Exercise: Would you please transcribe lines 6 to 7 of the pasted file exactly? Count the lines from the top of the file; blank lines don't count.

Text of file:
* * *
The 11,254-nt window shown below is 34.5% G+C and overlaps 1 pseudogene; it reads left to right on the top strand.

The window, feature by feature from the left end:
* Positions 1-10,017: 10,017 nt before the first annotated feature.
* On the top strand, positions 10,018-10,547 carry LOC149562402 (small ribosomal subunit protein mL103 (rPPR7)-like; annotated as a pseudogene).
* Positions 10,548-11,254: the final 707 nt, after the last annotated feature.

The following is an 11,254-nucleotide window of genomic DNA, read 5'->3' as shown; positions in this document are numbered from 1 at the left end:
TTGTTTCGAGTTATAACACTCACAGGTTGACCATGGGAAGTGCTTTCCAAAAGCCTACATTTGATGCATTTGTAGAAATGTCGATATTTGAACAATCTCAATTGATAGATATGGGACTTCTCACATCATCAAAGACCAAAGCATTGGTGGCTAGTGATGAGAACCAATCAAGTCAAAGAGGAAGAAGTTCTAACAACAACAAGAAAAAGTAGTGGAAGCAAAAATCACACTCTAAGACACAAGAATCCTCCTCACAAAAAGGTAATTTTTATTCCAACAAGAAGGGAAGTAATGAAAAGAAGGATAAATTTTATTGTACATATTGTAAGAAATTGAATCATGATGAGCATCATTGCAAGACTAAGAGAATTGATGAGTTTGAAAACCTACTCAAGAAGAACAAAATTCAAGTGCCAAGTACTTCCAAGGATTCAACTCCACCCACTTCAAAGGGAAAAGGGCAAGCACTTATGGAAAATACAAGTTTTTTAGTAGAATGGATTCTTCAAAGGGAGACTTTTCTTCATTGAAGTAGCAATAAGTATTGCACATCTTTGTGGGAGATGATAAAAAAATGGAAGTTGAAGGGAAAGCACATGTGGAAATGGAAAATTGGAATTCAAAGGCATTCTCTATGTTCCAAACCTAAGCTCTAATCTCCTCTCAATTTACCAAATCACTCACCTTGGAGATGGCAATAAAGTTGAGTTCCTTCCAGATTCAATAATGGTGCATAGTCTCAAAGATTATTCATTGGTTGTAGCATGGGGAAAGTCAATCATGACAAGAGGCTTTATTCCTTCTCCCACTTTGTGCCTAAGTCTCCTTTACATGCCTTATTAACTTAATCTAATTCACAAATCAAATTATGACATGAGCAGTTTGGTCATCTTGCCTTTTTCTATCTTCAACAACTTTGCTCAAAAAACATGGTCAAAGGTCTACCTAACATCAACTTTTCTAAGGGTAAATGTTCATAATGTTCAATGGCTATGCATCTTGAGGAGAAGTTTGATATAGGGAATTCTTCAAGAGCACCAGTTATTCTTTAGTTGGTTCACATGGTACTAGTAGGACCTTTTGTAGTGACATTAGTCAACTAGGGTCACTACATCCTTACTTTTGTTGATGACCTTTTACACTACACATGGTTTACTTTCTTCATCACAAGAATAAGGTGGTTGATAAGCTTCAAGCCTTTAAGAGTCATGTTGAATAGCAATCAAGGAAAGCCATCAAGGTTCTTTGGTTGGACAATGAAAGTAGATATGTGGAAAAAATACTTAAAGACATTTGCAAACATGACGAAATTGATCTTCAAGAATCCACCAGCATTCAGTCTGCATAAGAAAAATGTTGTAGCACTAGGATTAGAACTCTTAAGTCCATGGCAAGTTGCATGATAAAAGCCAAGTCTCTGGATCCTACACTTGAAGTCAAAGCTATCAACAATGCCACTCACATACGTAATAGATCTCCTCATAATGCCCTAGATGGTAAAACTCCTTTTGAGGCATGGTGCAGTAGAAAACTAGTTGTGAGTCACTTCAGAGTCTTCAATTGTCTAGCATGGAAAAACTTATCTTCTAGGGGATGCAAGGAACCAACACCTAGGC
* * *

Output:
The following is an 11,254-nucleotide window of genomic DNA, read 5'->3' as shown; positions in this document are numbered from 1 at the left end:
TTGTTTCGAGTTATAACACTCACAGGTTGACCATGGGAAGTGCTTTCCAAAAGCCTACATTTGATGCATTTGTAGAAATGTCGATATTTGAACAATCTCAATTGATAGATATGGGACTTCTCACATCATCAAAGACCAAAGCATTGGTGGCTAGTGATGAGAACCAATCAAGTCAAAGAGGAAGAAGTTCTAACAACAACAAGAAAAAGTAGTGGAAGCAAAAATCACACTCTAAGACACAAGAATCCTCCTCACAAAAAGGTAATTTTTATTCCAACAAGAAGGGAAGTAATGAAAAGAAGGATAAATTTTATTGTACATATTGTAAGAAATTGAATCATGATGAGCATCATTGCAAGACTAAGAGAATTGATGAGTTTGAAAACCTACTCAAGAAGAACAAAATTCAAGTGCCAAGTACTTCCAAGGATTCAACTCCACCCACTTCAAAGGGAAAAGGGCAAGCACTTATGGAAAATACAAGTTTTTTAGTAGAATGGATTCTTCAAAGGGAGACTTTTCTTCATTGAAGTAGCAATAAGTATTGCACATCTTTGTGGGAGATGATAAAAAAATGGAAGTTGAAGGGAAAGCACATGTGGAAATGGAAAATTGGAATTCAAAGGCATTCTCTATGTTCCAAACCTAAGCTCTAATCTCCTCTCAATTTACCAAATCACTCACCTTGGAGATGGCAATAAAGTTGAGTTCCTTCCAGATTCAATAATGGTGCATAGTCTCAAAGATTATTCATTGGTTGTAGCATGGGGAAAGTCAATCATGACAAGAGGCTTTATTCCTTCTCCCACTTTGTGCCTAAGTCTCCTTTACATGCCTTATTAACTTAATCTAATTCACAAATCAAATTATGACATGAGCAGTTTGGTCATCTTGCCTTTTTCTATCTTCAACAACTTTGCTCAAAAAACATGGTCAAAGGTCTACCTAACATCAACTTTTCTAAGGGTAAATGTTCATAATGTTCAATGGCTATGCATCTTGAGGAGAAGTTTGATATAGGGAATTCTTCAAGAGCACCAGTTATTCTTTAGTTGGTTCACATGGTACTAGTAGGACCTTTTGTAGTGACATTAGTCAACTAGGGTCACTACATCCTTACTTTTGTTGATGACCTTTTACACTACACATGGTTTACTTTCTTCATCACAAGAATAAGGTGGTTGATAAGCTTCAAGCCTTTAAGAGTCATGTTGAATAGCAATCAAGGAAAGCCATCAAGGTTCTTTGGTTGGACAATGAAAGTAGATATGTGGAAAAAATACTTAAAGACATTTGCAAACATGACGAAATTGATCTTCAAGAATCCACCAGCATTCAGTCTGCATAAGAAAAATGTTGTAGCACTAGGATTAGAACTCTTAAGTCCATGGCAAGTTGCATGATAAAAGCCAAGTCTCTGGATCCTACACTTGAAGTCAAAGCTATCAACAATGCCACTCACATACGTAATAGATCTCCTCATAATGCCCTAGATGGTAAAACTCCTTTTGAGGCATGGTGCAGTAGAAAACTAGTTGTGAGTCACTTCAGAGTCTTCAATTGTCTAGCATGGAAAAACTTATCTTCTAGGGGATGCAAGGAACCAACACCTAGGC